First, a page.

Galaxy S5, Nexus 5 and iPhone 5s Hacked
The Samsung Galaxy S5 was among a number of high profile smartphones which were compromised during HP's Mobile Pwn2Own hackathon IBTimes UK

Some of the world's most popular smartphones, including the iPhone 5s, Nexus 5, and Galaxy S5, were hacked during HP's Pwn2Own competition - as well as Amazon's Fire Phone.

The security of your smartphone is becoming increasingly important as you carry more and more personal and sensitive information in your pocket.

Therefore it will come as a big worry that some of the world's best-selling smartphones were this week hacked at the annual Mobile Pwn2Own competition which is organised by HP's Zero Day Initiative and rewards hackers with up to £100,000 in prizes for revealing flaws in the security of smartphones.

This year, smartphones running iOS, Android and Windows Phone were all compromised (to varying degrees) with a total prize pool of $425,000 on offer with sponsorship by Google's Android team and BlackBerry.

On day one of the two-day event in Tokyo, the iPhone 5s, Samsung Galaxy S5, Nexus 5 and Amazon's Fire Phone were all hacked, while the second day saw the Nokia Lumia 1520 phablet compromised.

iPhone 5s hacked

The iPhone 5s was compromised by members of the South Korean team lokihardt@ASRT who used a combination of two vulnerabilities to successfully hack the device via the Safari browser and achieved "a full sandbox escape".

The Samsung Galaxy S5 was compromised by two separate teams from Japan and the UK, both of which used the NFC chip as the vector for a successful attack.

NFC was a popular attack choice with UK-based Adam Laurie from Aperture Labs using this method to hack the LG-built Nexus 5 smartphone.

Google Nexus 5 Review
Google Nexus 5 was hacked through its NFC chip

"A two-bug exploit targeting NFC capabilities on the LG Nexus 5 (a Google-supported device) demonstrated a way to force BlueTooth pairing between phones – a plot point, as several observers noted, on the television show 'Person of Interest'," Shannon Sabens, a senior security content developer at HP, wrote in a blog post summarizing the first day of Mobile Pwn2Own.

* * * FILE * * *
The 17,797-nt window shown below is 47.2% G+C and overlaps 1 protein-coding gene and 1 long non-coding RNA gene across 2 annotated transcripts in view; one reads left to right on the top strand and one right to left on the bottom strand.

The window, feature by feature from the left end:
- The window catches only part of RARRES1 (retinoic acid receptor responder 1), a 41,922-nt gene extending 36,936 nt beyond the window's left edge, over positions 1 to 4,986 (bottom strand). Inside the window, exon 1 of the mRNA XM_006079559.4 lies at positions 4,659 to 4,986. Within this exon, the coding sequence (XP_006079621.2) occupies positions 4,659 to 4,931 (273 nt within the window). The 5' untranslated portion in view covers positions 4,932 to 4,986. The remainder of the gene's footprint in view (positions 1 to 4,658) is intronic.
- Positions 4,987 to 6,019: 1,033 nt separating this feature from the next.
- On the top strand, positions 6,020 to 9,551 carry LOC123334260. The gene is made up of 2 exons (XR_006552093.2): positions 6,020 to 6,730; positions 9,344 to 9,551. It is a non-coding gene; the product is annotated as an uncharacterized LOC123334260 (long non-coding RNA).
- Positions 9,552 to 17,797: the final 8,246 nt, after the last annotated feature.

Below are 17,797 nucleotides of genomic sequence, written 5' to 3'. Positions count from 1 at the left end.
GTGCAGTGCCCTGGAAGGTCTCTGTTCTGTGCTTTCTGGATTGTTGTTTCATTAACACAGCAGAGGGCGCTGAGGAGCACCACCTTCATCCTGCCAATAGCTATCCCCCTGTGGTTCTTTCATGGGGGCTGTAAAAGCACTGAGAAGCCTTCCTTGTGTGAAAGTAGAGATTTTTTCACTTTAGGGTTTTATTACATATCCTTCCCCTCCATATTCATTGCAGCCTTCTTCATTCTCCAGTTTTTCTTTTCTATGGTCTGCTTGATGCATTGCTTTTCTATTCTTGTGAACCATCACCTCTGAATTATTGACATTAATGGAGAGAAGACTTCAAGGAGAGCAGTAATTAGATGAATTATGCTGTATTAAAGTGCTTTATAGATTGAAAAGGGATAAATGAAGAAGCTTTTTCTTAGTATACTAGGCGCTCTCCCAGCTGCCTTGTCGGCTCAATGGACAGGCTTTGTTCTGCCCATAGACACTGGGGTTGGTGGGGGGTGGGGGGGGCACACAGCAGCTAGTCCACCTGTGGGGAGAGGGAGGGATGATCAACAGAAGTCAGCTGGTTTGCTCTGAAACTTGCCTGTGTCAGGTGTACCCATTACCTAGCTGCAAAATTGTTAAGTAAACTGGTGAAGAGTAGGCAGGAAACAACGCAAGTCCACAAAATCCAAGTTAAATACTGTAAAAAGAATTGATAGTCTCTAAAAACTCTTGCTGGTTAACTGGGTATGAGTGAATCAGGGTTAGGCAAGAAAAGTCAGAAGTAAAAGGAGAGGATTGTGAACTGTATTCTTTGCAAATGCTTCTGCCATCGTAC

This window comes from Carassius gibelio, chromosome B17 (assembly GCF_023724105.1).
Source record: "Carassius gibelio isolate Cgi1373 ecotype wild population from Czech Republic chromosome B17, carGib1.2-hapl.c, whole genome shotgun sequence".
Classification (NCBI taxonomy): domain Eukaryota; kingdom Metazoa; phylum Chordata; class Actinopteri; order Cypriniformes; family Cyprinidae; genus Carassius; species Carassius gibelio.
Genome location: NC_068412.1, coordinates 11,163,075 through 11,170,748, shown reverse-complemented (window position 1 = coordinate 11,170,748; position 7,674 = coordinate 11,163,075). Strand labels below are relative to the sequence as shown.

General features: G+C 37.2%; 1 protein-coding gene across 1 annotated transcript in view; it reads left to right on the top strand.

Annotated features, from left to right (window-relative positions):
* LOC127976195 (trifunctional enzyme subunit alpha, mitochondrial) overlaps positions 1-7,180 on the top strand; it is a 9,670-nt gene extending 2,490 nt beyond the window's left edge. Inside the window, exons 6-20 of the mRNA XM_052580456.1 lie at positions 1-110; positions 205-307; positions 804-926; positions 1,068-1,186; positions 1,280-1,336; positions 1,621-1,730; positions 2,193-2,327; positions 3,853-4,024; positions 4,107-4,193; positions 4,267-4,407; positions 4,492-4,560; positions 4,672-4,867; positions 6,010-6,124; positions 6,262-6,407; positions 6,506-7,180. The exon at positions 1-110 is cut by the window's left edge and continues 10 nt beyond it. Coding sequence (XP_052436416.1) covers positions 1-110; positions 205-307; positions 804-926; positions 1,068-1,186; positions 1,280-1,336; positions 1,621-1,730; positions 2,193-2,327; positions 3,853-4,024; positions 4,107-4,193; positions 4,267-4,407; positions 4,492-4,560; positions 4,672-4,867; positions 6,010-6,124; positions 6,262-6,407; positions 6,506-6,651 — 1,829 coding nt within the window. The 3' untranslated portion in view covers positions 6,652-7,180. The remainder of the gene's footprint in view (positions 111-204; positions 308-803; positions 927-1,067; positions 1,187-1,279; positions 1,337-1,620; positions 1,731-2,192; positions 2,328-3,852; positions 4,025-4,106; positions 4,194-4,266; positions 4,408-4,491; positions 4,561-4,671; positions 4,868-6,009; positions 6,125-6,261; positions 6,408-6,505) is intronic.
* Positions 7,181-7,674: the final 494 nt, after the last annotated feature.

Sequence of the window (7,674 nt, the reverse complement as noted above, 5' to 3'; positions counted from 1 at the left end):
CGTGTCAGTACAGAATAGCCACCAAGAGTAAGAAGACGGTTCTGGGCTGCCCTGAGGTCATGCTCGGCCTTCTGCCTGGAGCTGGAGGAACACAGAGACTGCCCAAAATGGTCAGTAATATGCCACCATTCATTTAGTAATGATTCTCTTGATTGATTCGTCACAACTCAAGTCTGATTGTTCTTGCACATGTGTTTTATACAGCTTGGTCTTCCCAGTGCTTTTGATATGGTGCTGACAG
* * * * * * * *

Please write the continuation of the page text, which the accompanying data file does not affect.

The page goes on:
While the iPhone 5s or any previous iPhones don't have NFC capabilities, the iPhone 6 and iPhone 6 Plus have added an NFC chip which could make this attack vector a worry for owners and Apple alike.

MWR InfoSecurity from South Africa was able to compromise the security of the Amazon Fire Phone by using a combination of three separate vulnerabilities.

While the Galaxy S5, Nexus 5 and iPhone 5s have sold in the millions, the Amazon Fire Phone has failed to gain traction with Charles Arthur speculating that it sold just 35,000 units before it launched in the UK in October.

Prioritise security

Speaking after the first day of the event, Ian Shaw of MWR said:

"MWR is proud to receive these awards. Our researchers from across the globe work extremely hard; and entering competitions, such as Pwn2Own, are vitally important as it keeps us at the sharp edge of the industry. This work forms part of a wide-ranging programme of security research at MWR on a global scale and highlights the ongoing need for mobile developers and manufacturers to prioritise security, in order to keep customers safe."

On the second day of Mobile Pwn2Own no full hacks were achieved with the Windows Phone operating system on a Lumia 1520 successfully resisting an attack on its browser, with the sandbox feature preventing Nico Joly from taking full control of the device.

The exploits and vulnerabilities were disclosed privately to the companies including Apple, Samsung and Amazon to allow them time to fix any potential threats, ahead of HP revealing more technical details of the attacks in the coming weeks.